Vacuum Booster Operation

Vacuum brake assist units use a large round flexible diaphragm enclosed in an assembly to create two distinct vacuum chambers. The pedal side of the diaphragm has two valves attached to the pedal arm. These valves work together to control booster operation.

A brake booster needs the right amount of vacuum to operate correctly. This is typically engine manifold vacuum (17-21Hg). On some engines, particularly diesels, an auxiliary pump is used to create vacuum. This vacuum is applied to both sides of the booster. Both the pedal side and the master cylinder side.

As the driver presses the brake pedal, the vacuum valve blocks the vacuum source located on the pedal side of the booster. At the same time the air valve moves allowing atmospheric pressure in. Sometimes a slight hissing noise can be heard as the air rushes past the filter, through the air valve and into the chamber.

Brake booster applied.

This collapse in vacuum on the pedal side accompanied with the vacuum source still applied to the master cylinder side produces a powerful brake assist. This is because of the pressure differential caused by the closing vacuum valve and the opening air valve. The flexible diaphragm located in the center of the assembly provides an air tight seal. A rod or "power piston" is connected to this diaphragm. This push-rod is mechanically connected to the diaphragm and through the entire unit. One end is connected directly to the master cylinder and the other is connected to the brake pedal. This mechanical connection is why vacuum brake booster failure will not result in a complete loss of braking action. There is always a connection between the two.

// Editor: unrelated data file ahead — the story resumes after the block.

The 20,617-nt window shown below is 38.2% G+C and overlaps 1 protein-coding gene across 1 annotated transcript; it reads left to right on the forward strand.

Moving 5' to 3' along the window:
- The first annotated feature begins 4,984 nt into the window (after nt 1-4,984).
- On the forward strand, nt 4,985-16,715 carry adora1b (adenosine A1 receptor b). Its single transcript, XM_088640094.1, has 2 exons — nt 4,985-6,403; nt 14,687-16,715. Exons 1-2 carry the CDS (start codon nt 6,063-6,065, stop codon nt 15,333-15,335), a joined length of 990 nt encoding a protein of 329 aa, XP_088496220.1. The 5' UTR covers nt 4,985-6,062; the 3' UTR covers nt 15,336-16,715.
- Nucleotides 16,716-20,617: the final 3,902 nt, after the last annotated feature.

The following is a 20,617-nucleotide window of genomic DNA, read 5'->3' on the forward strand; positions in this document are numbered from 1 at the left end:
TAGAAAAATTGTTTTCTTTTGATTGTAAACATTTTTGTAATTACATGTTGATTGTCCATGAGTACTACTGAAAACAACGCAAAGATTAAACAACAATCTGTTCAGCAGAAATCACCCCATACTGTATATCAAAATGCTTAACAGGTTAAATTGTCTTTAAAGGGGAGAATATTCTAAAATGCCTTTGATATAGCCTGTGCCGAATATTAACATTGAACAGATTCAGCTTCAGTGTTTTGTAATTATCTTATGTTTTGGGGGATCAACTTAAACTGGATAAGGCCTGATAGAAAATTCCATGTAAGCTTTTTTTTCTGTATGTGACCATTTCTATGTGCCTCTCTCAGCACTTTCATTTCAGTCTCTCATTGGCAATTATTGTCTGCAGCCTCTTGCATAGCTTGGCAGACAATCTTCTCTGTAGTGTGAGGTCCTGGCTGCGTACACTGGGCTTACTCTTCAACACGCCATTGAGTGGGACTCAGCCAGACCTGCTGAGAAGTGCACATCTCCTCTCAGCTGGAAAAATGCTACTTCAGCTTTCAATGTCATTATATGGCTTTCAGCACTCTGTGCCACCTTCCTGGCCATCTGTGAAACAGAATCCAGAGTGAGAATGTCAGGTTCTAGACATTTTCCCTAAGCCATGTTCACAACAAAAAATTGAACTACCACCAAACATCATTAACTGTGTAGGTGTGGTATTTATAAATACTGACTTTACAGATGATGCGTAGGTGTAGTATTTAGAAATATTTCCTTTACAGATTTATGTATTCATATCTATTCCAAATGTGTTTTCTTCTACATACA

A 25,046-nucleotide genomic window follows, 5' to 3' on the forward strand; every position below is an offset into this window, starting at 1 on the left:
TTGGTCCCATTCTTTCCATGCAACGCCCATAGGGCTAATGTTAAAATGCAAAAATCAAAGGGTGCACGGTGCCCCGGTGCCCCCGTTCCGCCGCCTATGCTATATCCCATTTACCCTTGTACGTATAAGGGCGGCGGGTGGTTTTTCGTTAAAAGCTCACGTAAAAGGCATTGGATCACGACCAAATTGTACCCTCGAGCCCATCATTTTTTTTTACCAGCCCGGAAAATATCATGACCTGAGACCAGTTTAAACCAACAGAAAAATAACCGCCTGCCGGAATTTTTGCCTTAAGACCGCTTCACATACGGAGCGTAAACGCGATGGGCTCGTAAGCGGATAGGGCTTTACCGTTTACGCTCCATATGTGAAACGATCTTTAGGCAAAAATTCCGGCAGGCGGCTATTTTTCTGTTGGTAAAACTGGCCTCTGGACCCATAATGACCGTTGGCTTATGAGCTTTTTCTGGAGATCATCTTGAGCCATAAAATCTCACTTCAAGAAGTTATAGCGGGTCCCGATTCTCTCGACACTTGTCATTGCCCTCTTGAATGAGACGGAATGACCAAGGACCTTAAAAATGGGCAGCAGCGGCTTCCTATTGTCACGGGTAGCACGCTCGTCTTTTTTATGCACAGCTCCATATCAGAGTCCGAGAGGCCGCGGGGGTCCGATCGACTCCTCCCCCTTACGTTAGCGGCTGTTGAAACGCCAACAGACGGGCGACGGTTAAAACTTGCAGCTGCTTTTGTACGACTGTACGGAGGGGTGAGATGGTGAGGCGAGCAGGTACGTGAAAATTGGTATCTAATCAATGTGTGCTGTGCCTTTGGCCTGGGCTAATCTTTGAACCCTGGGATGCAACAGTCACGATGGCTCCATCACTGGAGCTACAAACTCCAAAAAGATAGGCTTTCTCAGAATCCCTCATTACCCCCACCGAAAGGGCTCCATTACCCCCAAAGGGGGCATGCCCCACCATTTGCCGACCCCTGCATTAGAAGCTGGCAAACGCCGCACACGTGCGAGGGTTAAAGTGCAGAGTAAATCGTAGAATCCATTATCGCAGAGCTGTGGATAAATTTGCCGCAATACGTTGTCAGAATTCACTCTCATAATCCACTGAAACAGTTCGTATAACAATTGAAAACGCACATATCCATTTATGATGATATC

Brake booster resting.

When the driver releases the brake pedal, a return spring located in the center of the master cylinder side of the booster assembly returns the diaphragm to its resting position. While the spring moves the diaphragm, the air and vacuum valves are also returned to their normal positions. This returns vacuum to both sides of the diaphragm. This is known as it's balanced or at rest position. Brake booster failure will leave a vehicle with a hard brake pedal. Remember, vacuum assist brake units require sufficient vacuum to operate correctly. Sometimes this vacuum is blocked at the intake manifold port. A kink in the check valve hose will also result in this hard brake pedal condition. Cleaning this port or repairing the check valve's hose will restore vacuum and brake booster operation.